Why this phone has not been released and all research was put on hold? The reasons are quite obvious. Charismatic Steve Jobs masterminded this project, but his ideas led to its cancellation as well. Though very original this model could not offer any breakthrough and would have raised the eyebrows of consumers. Some people could have even been frustrated. The company understood this when they started cooperation with Motorola and ways of irritation battered Apple. The project betrayed the expectations of Steve Jobs and other people in the company.

Only two days after Apple released the new “iPhone iOS 6.1.3 a new lock screen but was discovered and allowed unauthorized users to bypass the four-digit PIN code on iPhones and iPads, essentially a new password bypass vulnerability.

The discovery could give an attacker access to private information. But the vulnerability is different from the passcode bug(s) addressed by Tuesday’s iOS update, but the end result is similar: hackers could access the iPhone’s contact list and photos.

The new lock screen bug was first documented by YouTube user videosdebarraquito, who bypassed it using nothing but a paperclip and posted a video demoing the fix procedure. The basic gist, seen in the video below, is to eject the iPhone’s SIM card while using the built-in voice controls to make a phone call. He makes a comment of ‘Sorry, iOS 6.1.3 has a new security flaw, but can be avoided easily. You should disable the “Voice Dial” option if you want to be safe’.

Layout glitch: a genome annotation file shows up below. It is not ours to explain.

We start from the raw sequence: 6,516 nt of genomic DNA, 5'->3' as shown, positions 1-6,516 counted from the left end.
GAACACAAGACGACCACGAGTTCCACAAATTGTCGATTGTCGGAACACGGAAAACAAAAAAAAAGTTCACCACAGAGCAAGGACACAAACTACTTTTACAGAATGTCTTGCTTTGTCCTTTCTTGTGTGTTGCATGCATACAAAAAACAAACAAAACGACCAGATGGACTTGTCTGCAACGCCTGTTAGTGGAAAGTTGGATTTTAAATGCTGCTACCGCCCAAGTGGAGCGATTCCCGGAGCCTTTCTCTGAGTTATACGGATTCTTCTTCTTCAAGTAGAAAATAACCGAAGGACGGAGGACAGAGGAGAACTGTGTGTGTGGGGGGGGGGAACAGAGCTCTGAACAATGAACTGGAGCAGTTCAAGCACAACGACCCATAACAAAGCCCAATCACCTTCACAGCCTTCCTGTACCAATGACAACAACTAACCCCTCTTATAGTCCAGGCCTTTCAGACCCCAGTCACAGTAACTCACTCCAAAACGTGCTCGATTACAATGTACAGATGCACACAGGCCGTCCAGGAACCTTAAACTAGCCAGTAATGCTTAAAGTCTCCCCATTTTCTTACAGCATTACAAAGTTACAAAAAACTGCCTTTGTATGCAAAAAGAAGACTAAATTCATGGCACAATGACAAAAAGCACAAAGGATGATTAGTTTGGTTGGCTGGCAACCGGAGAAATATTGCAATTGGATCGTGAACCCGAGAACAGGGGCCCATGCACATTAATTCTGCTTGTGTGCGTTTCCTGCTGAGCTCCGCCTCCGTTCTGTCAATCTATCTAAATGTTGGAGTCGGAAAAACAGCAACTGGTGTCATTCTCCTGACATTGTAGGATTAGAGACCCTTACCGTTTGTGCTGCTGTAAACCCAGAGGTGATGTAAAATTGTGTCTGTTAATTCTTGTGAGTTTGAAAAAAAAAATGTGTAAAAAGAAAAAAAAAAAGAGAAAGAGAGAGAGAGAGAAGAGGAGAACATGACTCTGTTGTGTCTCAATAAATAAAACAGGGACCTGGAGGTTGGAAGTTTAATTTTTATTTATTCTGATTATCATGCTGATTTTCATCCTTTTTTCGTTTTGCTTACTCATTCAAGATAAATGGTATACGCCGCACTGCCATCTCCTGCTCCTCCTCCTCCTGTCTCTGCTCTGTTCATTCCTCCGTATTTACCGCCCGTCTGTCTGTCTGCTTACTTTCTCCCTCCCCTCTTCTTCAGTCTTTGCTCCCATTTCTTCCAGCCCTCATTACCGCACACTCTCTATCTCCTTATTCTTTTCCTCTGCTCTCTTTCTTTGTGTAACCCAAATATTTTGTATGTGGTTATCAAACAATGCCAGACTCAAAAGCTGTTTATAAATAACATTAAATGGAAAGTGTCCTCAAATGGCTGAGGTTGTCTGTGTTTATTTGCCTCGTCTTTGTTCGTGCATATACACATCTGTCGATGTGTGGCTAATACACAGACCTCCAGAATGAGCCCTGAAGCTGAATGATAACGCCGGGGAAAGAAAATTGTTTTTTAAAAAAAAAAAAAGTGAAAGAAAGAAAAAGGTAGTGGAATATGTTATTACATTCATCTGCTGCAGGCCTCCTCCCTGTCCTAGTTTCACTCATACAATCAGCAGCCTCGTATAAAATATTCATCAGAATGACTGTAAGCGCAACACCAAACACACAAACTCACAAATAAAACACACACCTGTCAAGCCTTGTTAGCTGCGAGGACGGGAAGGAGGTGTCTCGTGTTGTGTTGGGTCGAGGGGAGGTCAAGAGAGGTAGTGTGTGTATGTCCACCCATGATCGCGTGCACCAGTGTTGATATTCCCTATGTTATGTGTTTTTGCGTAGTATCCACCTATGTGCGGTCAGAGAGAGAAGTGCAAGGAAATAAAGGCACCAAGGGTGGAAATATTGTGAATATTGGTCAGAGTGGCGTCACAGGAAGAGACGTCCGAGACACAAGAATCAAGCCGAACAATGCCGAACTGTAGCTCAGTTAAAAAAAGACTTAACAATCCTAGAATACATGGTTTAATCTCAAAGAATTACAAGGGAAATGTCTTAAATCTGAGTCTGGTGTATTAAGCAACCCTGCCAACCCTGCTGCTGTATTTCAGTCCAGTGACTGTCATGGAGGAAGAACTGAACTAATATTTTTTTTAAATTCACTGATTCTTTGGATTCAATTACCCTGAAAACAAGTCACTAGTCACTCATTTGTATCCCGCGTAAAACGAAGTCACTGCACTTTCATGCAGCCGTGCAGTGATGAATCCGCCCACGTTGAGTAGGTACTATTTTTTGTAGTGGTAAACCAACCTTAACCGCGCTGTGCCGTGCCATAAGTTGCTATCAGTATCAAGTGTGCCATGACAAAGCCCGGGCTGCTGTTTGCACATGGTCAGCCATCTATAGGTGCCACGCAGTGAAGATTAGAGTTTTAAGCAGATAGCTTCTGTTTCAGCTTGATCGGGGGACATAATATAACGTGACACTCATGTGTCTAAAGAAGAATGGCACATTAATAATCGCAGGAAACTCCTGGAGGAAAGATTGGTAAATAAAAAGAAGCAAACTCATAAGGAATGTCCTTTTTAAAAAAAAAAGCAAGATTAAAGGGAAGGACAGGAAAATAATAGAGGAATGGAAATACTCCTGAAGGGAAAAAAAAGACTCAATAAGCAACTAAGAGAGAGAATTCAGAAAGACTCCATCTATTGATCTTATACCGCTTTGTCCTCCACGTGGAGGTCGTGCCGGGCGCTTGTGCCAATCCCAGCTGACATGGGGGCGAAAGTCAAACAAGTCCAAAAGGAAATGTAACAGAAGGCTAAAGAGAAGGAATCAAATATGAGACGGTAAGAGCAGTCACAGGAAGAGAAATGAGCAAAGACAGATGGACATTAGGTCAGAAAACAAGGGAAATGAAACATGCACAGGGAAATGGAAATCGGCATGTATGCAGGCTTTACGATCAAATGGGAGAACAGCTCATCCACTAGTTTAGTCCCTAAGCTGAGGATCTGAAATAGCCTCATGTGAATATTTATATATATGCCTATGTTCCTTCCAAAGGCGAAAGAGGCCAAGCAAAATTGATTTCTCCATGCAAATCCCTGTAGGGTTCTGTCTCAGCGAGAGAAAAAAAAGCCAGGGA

To bypass the iPhone passcode lock on iOS 6.1.3.

There are a couple important things to keep in mind. For one, it appears this bug applies to most modern iPhones, though apparently the procedure isn’t as easy as it looks. The YouTube video shows the hack being executed on an iPhone 4, and “iphone in canada” was able to replicate it on an iPhone 4. “The Next Web” was able to replicate it on an iPhone 4S but not an iPhone 5. But the iPhone 5 didn’t get away scot free, as German language site “iPhone” appears to have been able to replicate the bug on that version of the iPhone. We have not yet seen a confirmed case of the bug existing on the iPhone 3GS, though it’s probably safe to assume that it does.

The bug doesn’t look to be related to Siri—rather, it’s related to Apple’s older Voice Control feature. If you have Siri turned on for lock screen functionality (which can be found in Settings > General > Passcode lock), the above procedure doesn’t appear to work, so far, that is. From here, the phone application remains open, allowing access to recent call logs, contacts, and voicemail (if it isn’t protected by a separate PIN code). But also from here, photos and video can also be accessed by creating a new contact. When a new contact is created, it opens up access to the photos application — including Camera Roll and Photo Stream.

As soon as the screen turns off, the device locks again, but this can be bypassed with the SIM card tray removal trick.

Upon close examination of the screen recording we took, it appears that when Voice Control is used, it loads up the phone application in the background, which as it begins to call immediately it places this in ‘background’ mode. When the call begins, for a split-second the phone application displays as it transitions away, only to be replaced by the lock screen once the call is ended.

Removing the SIM card seems to ‘confuse’ the device, resulting in a pop-up display warning that the SIM card has been removed. This stalls the transition and keeps it in active play.

For now, disabling the feature on devices running iOS 6.1.3 appears to fix this bug.


Debra Wattes